The seventh and eighth grade boys basketball team at Queensway Christian College in Toronto was “flat out terrible,” one former player recalled to The Toronto Star. Then he showed up, and the team began winning by 40 to 50 points. To find suitable competition, the coach scheduled games against teams from the Canadian city’s large public high schools. And the middle schoolers, led by a gangly eighth grade shooting whiz, kept winning.
Today, after back-to-back NBA Most Valuable Player awards in 2015 and 2016 and three NBA championships with the Golden State Warriors, Stephen Curry is widely regarded as basketball’s all-time greatest 3-point shooter. Not bad for a product of a Christian school sports program. After Queensway, Curry attended high school at Charlotte Christian School in North Carolina, where he played varsity basketball for three years. He met Ayesha, now his wife, at a church youth group in Charlotte. The couple has three children and remains devoted Christians.
The Stephen Currys of the world don’t often walk into a Christian school gym. Many parents can tell less-than-glorious stories of watching their children’s Christian school teams flounder against stronger, better-funded programs. At schools without a significant budget or a sizable student body to field competitive sports teams, lopsided losses are regular occurrences.
In Lakeland, Fla., the Lakeland Christian School girls basketball team has played the roles of underdog and overwhelming favorite. On Jan. 7, the team defeated Excel Christian Academy 54-18. Five weeks earlier, though, they lost to Victory Christian Academy 78-12.
The National Christian Schools Athletic Association’s rankings for girls high school basketball last week placed Portland Christian School in Oregon at No. 1 with an 11-2 record. The No. 3 team had a record of 10-6, and the No. 8 team was 11-1. Lakeland, with a 5-8 record, was ranked No. 6. What factor puts a team with almost twice as many losses as wins above a team with only one loss? Strength of schedule: One of Lakeland’s losses was to a public high school team. The 55-16 defeat, although surely not fun for the losing players, is usually expected when a Christian school faces off against a public school.
Though parents of Christian school athletes sometimes transfer their athletically talented children to public high schools for a better sports experience, some of the best basketball schools in the country are Christian schools. Oak Hill Academy, a Baptist-affiliated boarding school on 420 acres in southwest Virginia, churns out superstars. Former NBA players Jerry Stackhouse and Ron Mercer went there. So did 10-time NBA All-Star and current Portland Trailblazer forward Carmelo Anthony and 2014 NBA Most Valuable Player Kevin Durant of the Brooklyn Nets, who is sidelined this season because of an injury. He played at Oak Hill in his junior year of high school then transferred to Montrose Christian School in Rockville, Md., for his senior season.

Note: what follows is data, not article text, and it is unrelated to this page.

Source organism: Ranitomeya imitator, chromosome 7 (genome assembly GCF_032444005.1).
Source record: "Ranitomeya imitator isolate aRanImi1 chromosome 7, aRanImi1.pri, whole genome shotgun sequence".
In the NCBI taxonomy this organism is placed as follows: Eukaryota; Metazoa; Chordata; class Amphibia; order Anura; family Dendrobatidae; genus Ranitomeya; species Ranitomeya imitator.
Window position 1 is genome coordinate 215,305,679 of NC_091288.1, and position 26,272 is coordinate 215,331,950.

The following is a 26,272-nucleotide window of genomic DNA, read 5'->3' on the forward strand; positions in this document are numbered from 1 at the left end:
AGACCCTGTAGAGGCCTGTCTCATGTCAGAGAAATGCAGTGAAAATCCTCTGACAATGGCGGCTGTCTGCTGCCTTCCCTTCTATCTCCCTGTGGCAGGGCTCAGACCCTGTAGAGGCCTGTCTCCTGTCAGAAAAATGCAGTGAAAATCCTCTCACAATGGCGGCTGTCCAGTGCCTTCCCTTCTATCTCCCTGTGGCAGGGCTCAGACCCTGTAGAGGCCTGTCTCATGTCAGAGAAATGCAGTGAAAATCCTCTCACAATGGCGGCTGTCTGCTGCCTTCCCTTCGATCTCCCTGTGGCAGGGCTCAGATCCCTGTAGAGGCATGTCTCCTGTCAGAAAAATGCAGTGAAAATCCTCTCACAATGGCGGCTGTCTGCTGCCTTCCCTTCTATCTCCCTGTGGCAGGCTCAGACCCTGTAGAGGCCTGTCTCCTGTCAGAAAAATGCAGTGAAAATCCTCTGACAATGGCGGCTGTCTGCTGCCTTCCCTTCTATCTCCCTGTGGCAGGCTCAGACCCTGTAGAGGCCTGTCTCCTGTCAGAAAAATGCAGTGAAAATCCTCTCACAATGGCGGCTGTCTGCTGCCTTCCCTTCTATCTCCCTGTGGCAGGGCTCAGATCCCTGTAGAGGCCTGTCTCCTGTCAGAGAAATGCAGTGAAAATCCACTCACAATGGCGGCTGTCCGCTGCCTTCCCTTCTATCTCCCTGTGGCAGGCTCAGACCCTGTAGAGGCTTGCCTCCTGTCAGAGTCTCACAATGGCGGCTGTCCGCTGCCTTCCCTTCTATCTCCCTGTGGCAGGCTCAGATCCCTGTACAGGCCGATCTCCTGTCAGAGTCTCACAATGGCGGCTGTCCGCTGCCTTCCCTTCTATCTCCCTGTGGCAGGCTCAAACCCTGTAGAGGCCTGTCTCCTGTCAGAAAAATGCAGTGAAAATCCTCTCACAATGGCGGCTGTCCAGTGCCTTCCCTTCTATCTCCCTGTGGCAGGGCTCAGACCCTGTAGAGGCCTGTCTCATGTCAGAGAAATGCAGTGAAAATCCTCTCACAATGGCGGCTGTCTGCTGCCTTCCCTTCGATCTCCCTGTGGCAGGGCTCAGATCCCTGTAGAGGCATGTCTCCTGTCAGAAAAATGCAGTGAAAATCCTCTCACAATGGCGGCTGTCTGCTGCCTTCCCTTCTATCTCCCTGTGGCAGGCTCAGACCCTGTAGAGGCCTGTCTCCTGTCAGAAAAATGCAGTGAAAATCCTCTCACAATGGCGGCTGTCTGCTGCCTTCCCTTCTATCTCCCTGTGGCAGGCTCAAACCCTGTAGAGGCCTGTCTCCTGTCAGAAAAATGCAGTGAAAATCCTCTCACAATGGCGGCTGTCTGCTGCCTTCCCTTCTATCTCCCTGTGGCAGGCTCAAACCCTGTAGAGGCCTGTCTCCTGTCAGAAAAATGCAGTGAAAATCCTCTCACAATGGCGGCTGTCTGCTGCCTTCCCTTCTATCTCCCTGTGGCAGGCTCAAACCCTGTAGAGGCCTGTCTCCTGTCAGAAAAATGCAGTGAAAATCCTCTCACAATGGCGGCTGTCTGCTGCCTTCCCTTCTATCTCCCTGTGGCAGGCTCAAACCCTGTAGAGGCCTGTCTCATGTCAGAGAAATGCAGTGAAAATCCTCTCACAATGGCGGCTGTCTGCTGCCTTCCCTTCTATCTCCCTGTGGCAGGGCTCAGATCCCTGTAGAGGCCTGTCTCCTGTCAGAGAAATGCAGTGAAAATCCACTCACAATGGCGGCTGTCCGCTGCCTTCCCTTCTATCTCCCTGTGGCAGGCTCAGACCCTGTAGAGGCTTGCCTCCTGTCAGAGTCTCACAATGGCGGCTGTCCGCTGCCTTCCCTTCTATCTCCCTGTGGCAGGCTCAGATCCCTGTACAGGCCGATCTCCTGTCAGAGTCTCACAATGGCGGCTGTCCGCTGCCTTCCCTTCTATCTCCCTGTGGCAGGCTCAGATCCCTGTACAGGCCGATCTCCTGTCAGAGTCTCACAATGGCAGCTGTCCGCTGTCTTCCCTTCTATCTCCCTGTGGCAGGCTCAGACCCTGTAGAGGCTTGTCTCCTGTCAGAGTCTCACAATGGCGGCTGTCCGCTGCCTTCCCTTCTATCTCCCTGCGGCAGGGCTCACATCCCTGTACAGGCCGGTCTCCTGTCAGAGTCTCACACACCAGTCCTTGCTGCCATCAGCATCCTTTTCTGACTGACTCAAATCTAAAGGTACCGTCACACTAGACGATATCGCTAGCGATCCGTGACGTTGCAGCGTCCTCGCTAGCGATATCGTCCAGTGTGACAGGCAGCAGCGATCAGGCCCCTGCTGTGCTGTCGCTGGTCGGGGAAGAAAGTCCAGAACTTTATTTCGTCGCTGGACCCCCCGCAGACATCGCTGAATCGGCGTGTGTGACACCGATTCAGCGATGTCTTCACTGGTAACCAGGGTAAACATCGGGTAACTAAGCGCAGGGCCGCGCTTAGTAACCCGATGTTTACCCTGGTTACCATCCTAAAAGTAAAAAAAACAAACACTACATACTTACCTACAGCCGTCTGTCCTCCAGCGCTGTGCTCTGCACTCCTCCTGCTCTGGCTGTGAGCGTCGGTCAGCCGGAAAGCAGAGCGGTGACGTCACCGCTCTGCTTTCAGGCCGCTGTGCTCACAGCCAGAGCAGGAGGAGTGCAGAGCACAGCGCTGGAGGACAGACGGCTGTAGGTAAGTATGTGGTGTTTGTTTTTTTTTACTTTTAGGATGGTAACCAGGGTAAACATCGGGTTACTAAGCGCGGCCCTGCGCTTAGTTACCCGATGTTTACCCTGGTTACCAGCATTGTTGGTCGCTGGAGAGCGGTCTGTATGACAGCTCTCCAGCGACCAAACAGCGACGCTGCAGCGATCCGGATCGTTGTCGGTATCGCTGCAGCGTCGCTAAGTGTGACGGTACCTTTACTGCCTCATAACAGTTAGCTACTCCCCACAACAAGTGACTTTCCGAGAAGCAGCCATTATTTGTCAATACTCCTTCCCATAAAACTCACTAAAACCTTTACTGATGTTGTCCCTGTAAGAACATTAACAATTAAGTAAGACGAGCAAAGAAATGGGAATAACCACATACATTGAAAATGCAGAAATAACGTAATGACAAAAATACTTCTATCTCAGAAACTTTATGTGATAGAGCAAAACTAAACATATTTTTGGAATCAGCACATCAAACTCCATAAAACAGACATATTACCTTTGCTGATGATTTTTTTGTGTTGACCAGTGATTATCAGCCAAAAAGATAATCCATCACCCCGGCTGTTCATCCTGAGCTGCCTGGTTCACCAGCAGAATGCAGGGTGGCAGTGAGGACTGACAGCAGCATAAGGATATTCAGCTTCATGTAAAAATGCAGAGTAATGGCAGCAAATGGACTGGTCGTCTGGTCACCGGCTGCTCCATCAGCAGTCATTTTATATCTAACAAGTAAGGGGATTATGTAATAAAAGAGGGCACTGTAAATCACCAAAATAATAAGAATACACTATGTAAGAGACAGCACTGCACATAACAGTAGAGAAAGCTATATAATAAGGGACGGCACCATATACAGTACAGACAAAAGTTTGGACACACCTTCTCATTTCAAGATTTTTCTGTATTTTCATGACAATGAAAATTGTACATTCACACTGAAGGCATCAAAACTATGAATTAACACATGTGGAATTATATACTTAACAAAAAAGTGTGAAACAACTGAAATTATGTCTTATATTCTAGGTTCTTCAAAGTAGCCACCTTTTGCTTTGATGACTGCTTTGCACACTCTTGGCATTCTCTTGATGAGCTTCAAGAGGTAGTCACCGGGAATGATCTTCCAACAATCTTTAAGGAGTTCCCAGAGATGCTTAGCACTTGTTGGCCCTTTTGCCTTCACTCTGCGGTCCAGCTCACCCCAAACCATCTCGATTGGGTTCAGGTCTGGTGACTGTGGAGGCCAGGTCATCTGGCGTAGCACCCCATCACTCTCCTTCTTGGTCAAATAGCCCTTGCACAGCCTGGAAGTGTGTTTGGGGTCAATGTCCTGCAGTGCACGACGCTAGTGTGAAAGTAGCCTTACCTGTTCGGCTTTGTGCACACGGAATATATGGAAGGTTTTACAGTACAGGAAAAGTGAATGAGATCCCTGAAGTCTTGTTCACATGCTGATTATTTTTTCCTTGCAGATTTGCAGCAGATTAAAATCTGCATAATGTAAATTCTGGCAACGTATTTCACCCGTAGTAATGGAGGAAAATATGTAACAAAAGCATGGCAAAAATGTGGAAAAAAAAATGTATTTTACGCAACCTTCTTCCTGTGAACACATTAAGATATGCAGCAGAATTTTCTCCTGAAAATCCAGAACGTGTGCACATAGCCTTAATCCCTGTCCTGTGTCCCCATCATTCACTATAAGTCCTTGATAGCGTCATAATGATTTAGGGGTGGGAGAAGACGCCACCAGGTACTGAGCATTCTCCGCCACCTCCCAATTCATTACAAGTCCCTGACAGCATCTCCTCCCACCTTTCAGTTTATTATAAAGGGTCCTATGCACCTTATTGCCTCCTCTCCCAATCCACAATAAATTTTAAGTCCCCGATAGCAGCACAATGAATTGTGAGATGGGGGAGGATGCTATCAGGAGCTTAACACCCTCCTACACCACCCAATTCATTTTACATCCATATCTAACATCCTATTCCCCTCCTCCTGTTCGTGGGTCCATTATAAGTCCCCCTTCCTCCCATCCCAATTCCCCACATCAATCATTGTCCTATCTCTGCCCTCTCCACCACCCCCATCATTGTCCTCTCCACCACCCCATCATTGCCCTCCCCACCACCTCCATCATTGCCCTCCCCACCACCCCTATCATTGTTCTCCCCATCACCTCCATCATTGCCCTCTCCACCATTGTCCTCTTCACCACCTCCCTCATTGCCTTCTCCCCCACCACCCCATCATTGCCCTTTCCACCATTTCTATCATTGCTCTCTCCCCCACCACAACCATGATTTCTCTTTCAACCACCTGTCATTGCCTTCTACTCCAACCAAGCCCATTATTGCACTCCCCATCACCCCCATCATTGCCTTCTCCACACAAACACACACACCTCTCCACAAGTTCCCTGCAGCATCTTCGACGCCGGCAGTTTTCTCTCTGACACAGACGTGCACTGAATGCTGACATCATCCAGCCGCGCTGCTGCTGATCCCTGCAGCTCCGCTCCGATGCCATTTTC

And don’t discount homeschoolers. Last year, a former homeschooler broke one of Curry’s records from when he played college ball at Davidson. Antoine Davis, a guard for Detroit Mercy, set the new mark for 3-pointers by a Division I college freshman with 132.
Tyrone Johnson, a successful coach at Christian schools in Alabama and Georgia, where his teams won boys state basketball championships against Christian and public school competition, said that one of the most important factors in creating a successful Christian school sports program is the commitment of the administration. He said, noting that he didn’t mean this as “a criticism,” different schools have different perspectives. For some, sports are important and, therefore, well-funded; for others, they’re not.
Johnson also believes championships and winning records shouldn’t be any Christian school’s ultimate goal for its players: “If they love Jesus with all their heart, mind, and soul, they should play that way.”